- “Machine Hallucinations: Sphere” is an immersive digital experience projected onto the Las Vegas Sphere featuring dynamic abstract imagery of space and nature.
- Artist Refik Anadol uses data taken from seven years of his “Mission Hallucination” series, and merges them into an equirectangular projection technique to make two different works.
- Anadol likened the process to how Claude Monet was “inspired by the atmosphere and became this incredible impressionist painter.”
READ MORE: The latest canvas for Refik Anadol’s AI-generated art? The new Sphere in Las Vegas (Los Angeles Times)
“This is one of the most Blade Runner moments ever,” media artist Refik Anadol says of his AI-generated animation wrapping the outside of the Las Vegas Sphere. “A science fiction moment that, finally, merges media arts and architecture, embedding technology into a physical environment that exists in the real world.”
“Machine Hallucinations” debuted on September 1, and will run through New Years Eve. The piece, like other works by Anadol, uses publicly available data and machine learning algorithms to create large-scale animated abstractions.
Anadol and his team created “two chapters,” or two versions of the work, that run one after the other, repeatedly, using dynamic programming. “Meaning they play at different speeds, with different forms, colors and shapes each time. It’s generative art,” Anadol told Deborah Vankin at the Los Angeles Times.
The first “chapter” uses about 1.1 million publicly available images taken by satellites and spacecraft, including from the International Space Station and NASA’s Hubble telescope. The AI transforms these beautiful images of the Earth, the universe, their colors, and their forms into what Anadol calls “data pigments” to create an animated image that morphs organically over time.
In “Machine Hallucinations: Nature,” Anadol uses 300 million publicly available photographs of flora and fauna to create a different form of “pigment.” These natural blocks are then animated by data of the wind and gust speed, as well as precipitation and air pressure, all captured from sensors in Las Vegas. Speaking to Jesus Diaz at Fast Company, Anadol likened the process to how Claude Monet was “inspired by the atmosphere and became this incredible impressionist painter.”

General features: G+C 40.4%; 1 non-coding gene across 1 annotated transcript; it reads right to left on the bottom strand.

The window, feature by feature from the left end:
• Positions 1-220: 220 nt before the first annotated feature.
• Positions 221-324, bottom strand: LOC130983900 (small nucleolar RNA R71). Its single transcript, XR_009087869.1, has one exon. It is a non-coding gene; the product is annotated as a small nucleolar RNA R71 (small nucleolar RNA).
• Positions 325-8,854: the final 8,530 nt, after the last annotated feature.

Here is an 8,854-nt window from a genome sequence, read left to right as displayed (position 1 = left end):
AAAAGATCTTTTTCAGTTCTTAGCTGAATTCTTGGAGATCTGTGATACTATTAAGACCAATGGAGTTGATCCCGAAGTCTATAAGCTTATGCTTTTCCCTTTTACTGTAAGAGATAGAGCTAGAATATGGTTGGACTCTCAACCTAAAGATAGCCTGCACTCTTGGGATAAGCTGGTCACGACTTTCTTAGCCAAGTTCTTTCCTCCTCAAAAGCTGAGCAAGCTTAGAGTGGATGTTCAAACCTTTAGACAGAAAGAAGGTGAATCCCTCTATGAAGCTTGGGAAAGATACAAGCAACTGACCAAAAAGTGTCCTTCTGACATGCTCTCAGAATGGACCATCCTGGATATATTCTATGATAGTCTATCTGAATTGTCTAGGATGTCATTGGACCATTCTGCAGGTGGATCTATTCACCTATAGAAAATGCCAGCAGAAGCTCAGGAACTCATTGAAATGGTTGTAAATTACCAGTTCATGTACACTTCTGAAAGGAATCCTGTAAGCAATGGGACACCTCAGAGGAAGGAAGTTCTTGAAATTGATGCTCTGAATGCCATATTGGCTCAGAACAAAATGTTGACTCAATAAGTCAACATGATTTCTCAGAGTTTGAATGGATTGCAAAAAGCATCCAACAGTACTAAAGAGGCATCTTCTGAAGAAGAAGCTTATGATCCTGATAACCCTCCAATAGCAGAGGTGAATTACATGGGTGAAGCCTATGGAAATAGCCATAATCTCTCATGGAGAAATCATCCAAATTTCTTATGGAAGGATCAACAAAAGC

For the Sphere (or rather the Exosphere, since it is on the outside of the building) the artist had to deploy a totally new projection mapping technique and rebuild his AI models. He explained to Diaz that his studio applied his real-time generated AI artwork to something called an equidistant cylindrical projection — a type of model that is used to make maps from spheres like the Earth. With the map in hand, a project can then wrap to the sphere.
READ MORE: Refik Anadol just turned the Las Vegas Sphere into the world’s largest AI artwork (Fast Company)
“To me, it’s questioning reality,” he added to Vankin. “[It’s] this incredible architectural form in public urban space and this incredible art form. We’re used to canvas and sculpture and paintings and video, but this time, the whole building is a canvas — and not one with corners. It’s challenging our perceptions. It’s a really powerful statement and experiment reinterpreting the limits of our understanding of what is a canvas.”
Concurrent with “Machine Hallucinations,” the rock band U2 is in the middle of a multi-date residency inside the 18,000 seat stadia.